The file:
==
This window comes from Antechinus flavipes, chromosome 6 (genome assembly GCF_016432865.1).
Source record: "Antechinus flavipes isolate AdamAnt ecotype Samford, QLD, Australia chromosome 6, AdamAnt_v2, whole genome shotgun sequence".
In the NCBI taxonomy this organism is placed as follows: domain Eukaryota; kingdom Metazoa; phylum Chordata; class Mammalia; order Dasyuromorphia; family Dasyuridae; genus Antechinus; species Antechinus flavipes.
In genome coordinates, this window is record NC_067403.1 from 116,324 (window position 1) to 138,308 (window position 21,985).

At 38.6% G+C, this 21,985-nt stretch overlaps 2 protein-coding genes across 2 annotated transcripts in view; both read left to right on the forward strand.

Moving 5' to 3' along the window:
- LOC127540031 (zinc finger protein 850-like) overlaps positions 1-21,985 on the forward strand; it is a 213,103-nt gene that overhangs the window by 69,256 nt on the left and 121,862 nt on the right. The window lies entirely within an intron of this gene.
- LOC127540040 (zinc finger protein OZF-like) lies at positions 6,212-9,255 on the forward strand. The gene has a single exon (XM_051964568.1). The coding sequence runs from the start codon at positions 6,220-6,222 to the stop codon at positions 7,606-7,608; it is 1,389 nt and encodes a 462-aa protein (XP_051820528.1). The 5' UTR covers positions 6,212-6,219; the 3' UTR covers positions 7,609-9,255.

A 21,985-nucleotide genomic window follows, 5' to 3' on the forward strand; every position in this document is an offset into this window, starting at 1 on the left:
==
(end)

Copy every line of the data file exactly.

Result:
This window comes from Antechinus flavipes, chromosome 6 (genome assembly GCF_016432865.1).
Source record: "Antechinus flavipes isolate AdamAnt ecotype Samford, QLD, Australia chromosome 6, AdamAnt_v2, whole genome shotgun sequence".
In the NCBI taxonomy this organism is placed as follows: domain Eukaryota; kingdom Metazoa; phylum Chordata; class Mammalia; order Dasyuromorphia; family Dasyuridae; genus Antechinus; species Antechinus flavipes.
In genome coordinates, this window is record NC_067403.1 from 116,324 (window position 1) to 138,308 (window position 21,985).

At 38.6% G+C, this 21,985-nt stretch overlaps 2 protein-coding genes across 2 annotated transcripts in view; both read left to right on the forward strand.

Moving 5' to 3' along the window:
- LOC127540031 (zinc finger protein 850-like) overlaps positions 1-21,985 on the forward strand; it is a 213,103-nt gene that overhangs the window by 69,256 nt on the left and 121,862 nt on the right. The window lies entirely within an intron of this gene.
- LOC127540040 (zinc finger protein OZF-like) lies at positions 6,212-9,255 on the forward strand. The gene has a single exon (XM_051964568.1). The coding sequence runs from the start codon at positions 6,220-6,222 to the stop codon at positions 7,606-7,608; it is 1,389 nt and encodes a 462-aa protein (XP_051820528.1). The 5' UTR covers positions 6,212-6,219; the 3' UTR covers positions 7,609-9,255.

A 21,985-nucleotide genomic window follows, 5' to 3' on the forward strand; every position in this document is an offset into this window, starting at 1 on the left: